IDEAS home Printed from
   My bibliography  Save this article

Improving the Value of Analysis for Biosurveillance


  • Henry H. Willis

    () (RAND Corporation, Pittsburgh, Pennsylvania 15213)

  • Melinda Moore

    () (RAND Corporation, Arlington, Virginia 22202)


Biosurveillance provides information that improves decisions about mitigating the effects of disease outbreaks and bioterrorism. The success of biosurveillance depends on the effectiveness of at least four key processes: data collection, data analysis and interpretation, data integration from across organizations, and action (including public responses) based upon results of the analysis. Questions typically arise about whether information from biosurveillance systems represents a threat that justifies a response. To begin answering these questions, the Institute of Medicine Standing Committee on Health Threats Resilience has been undertaking discussions of strategies that the Department of Homeland Security National Biosurveillance Integration Center could use to strengthen its decision support and decision analysis functions. As part of these discussions, this paper applies two standard decision analysis tools to biosurveillance-- decision trees and value-of-information analysis---to assess the implications of strategies to enhance biosurveillance and to improve decisions about whether and how to act after detection of a biosurveillance signal. This application demonstrates how decision analysis tools can be used to improve public health preparedness decision making by developing a road map for how best to enhance biosurveillance through better analytic tools and methods.

Suggested Citation

  • Henry H. Willis & Melinda Moore, 2014. "Improving the Value of Analysis for Biosurveillance," Decision Analysis, INFORMS, vol. 11(1), pages 63-81, March.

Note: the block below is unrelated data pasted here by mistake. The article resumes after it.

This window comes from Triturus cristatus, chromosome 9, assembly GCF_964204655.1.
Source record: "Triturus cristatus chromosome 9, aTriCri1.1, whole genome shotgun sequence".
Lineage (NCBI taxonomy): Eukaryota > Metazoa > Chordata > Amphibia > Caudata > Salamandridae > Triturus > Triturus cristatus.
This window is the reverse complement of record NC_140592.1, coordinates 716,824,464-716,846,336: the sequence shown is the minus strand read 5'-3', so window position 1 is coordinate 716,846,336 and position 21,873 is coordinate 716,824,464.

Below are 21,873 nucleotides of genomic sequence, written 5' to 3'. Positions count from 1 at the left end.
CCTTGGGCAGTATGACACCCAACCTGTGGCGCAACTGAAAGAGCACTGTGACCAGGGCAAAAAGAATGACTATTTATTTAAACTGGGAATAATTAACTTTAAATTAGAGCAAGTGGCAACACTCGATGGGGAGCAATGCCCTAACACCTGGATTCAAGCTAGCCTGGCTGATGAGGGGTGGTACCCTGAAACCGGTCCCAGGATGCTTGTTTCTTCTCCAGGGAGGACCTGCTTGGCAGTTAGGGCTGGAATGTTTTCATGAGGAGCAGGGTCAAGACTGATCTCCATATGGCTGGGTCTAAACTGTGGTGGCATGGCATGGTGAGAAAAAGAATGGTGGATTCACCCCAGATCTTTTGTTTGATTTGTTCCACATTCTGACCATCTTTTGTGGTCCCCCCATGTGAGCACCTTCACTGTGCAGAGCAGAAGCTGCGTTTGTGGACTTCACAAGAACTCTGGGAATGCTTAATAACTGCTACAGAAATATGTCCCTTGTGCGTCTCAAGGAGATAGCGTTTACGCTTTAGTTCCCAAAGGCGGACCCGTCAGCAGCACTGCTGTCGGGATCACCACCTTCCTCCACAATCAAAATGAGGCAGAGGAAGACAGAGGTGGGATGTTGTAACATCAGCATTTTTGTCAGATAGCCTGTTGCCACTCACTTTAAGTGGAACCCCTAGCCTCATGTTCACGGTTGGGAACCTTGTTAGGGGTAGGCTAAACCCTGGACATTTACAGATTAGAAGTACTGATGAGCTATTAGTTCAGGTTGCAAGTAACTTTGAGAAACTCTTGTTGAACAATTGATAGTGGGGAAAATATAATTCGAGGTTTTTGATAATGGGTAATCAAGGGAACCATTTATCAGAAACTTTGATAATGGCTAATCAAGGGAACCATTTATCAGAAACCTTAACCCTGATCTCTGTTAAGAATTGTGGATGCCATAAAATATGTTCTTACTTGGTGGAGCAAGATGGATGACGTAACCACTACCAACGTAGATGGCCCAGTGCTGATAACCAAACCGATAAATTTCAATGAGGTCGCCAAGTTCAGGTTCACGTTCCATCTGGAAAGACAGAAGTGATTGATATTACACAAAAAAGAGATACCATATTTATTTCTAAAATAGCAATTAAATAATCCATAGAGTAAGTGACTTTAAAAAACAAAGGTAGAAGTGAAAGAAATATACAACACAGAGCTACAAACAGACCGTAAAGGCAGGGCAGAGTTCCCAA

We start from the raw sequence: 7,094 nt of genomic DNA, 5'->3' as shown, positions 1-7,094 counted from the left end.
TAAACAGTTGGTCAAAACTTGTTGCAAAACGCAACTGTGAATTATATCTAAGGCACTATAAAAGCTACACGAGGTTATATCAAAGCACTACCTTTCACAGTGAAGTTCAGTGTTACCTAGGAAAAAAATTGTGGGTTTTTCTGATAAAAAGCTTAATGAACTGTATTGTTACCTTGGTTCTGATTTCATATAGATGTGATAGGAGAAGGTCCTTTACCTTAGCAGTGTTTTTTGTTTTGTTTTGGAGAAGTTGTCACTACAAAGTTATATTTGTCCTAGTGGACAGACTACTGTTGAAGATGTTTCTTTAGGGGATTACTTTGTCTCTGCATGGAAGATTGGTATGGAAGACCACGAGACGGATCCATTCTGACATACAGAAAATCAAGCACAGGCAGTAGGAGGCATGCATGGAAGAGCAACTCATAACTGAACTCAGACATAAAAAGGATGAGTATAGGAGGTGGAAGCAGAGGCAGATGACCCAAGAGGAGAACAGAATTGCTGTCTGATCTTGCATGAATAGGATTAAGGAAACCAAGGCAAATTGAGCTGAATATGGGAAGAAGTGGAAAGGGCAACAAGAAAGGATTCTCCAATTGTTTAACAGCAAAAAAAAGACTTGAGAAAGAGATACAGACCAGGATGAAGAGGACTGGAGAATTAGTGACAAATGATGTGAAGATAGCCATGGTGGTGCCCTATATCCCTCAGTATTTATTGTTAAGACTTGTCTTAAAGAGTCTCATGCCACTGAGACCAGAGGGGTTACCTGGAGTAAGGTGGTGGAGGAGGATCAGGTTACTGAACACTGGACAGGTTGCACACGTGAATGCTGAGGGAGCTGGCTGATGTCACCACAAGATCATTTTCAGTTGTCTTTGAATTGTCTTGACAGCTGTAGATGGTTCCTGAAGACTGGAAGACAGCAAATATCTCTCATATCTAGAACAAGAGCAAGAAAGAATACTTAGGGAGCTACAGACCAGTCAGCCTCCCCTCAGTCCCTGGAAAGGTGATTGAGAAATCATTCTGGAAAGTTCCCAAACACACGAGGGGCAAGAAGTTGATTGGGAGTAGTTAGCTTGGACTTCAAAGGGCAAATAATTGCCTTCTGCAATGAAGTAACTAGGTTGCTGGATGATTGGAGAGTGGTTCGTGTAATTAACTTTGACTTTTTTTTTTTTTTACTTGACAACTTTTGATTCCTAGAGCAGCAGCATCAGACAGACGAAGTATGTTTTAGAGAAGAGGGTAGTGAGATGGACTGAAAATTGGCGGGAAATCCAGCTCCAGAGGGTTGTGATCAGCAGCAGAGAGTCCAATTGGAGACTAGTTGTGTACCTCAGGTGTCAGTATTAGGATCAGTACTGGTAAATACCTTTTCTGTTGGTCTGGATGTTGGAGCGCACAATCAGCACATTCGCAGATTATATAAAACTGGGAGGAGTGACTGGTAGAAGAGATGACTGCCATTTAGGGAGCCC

• Handle: RePEc:inm:ordeca:v:11:y:2014:i:1:p:63-81
    DOI: 10.1287/deca.2013.0283

    Download full text from publisher

    File URL:
    Download Restriction: no

    References listed on IDEAS

    1. W. Viscusi, 2009. "Valuing risks of death from terrorism and natural disasters," Journal of Risk and Uncertainty, Springer, vol. 38(3), pages 191-213, June.
    2. Nelson, C. & Lurie, N. & Wasserman, J. & Zakowski, S., 2007. "Conceptualizing and defining public health emergency preparedness," American Journal of Public Health, American Public Health Association, vol. 97(S1), pages 9-11.
    3. Joost R. Santos & Mark J. Orsi & Erik J. Bond, 2009. "Pandemic Recovery Analysis Using the Dynamic Inoperability Input‚ÄźOutput Model," Risk Analysis, John Wiley & Sons, vol. 29(12), pages 1743-1758, December.
    Full references (including those not matched with items on IDEAS)


    Citations are extracted by the CitEc Project, subscribe to its RSS feed for this item.

    Cited by:

    1. Mary F. McGuire, 2014. "Pancreatic Cancer: Insights from Counterterrorism Theories," Decision Analysis, INFORMS, vol. 11(4), pages 265-276, December.
    2. Carlo Drago & Matteo Ruggeri, 2019. "Setting research priorities in the field of emergency management: which piece of information are you willing to pay more?," Quality & Quantity: International Journal of Methodology, Springer, vol. 53(4), pages 2103-2115, July.


    All material on this site has been provided by the respective publishers and authors. You can help correct errors and omissions. When requesting a correction, please mention this item's handle: RePEc:inm:ordeca:v:11:y:2014:i:1:p:63-81. See general information about how to correct material in RePEc.

    For technical questions regarding this item, or to correct its authors, title, abstract, bibliographic or download information, contact: (Matthew Walls). General contact details of provider: .

    If you have authored this item and are not yet registered with RePEc, we encourage you to do it here. This allows to link your profile to this item. It also allows you to accept potential citations to this item that we are uncertain about.

    If CitEc recognized a reference but did not link an item in RePEc to it, you can help with this form .

    If you know of missing items citing this one, you can help us creating those links by adding the relevant references in the same way as above, for each refering item. If you are a registered author of this item, you may also want to check the "citations" tab in your RePEc Author Service profile, as there may be some citations waiting for confirmation.

    Please note that corrections may take a couple of weeks to filter through the various RePEc services.

    IDEAS is a RePEc service hosted by the Research Division of the Federal Reserve Bank of St. Louis . RePEc uses bibliographic data supplied by the respective publishers.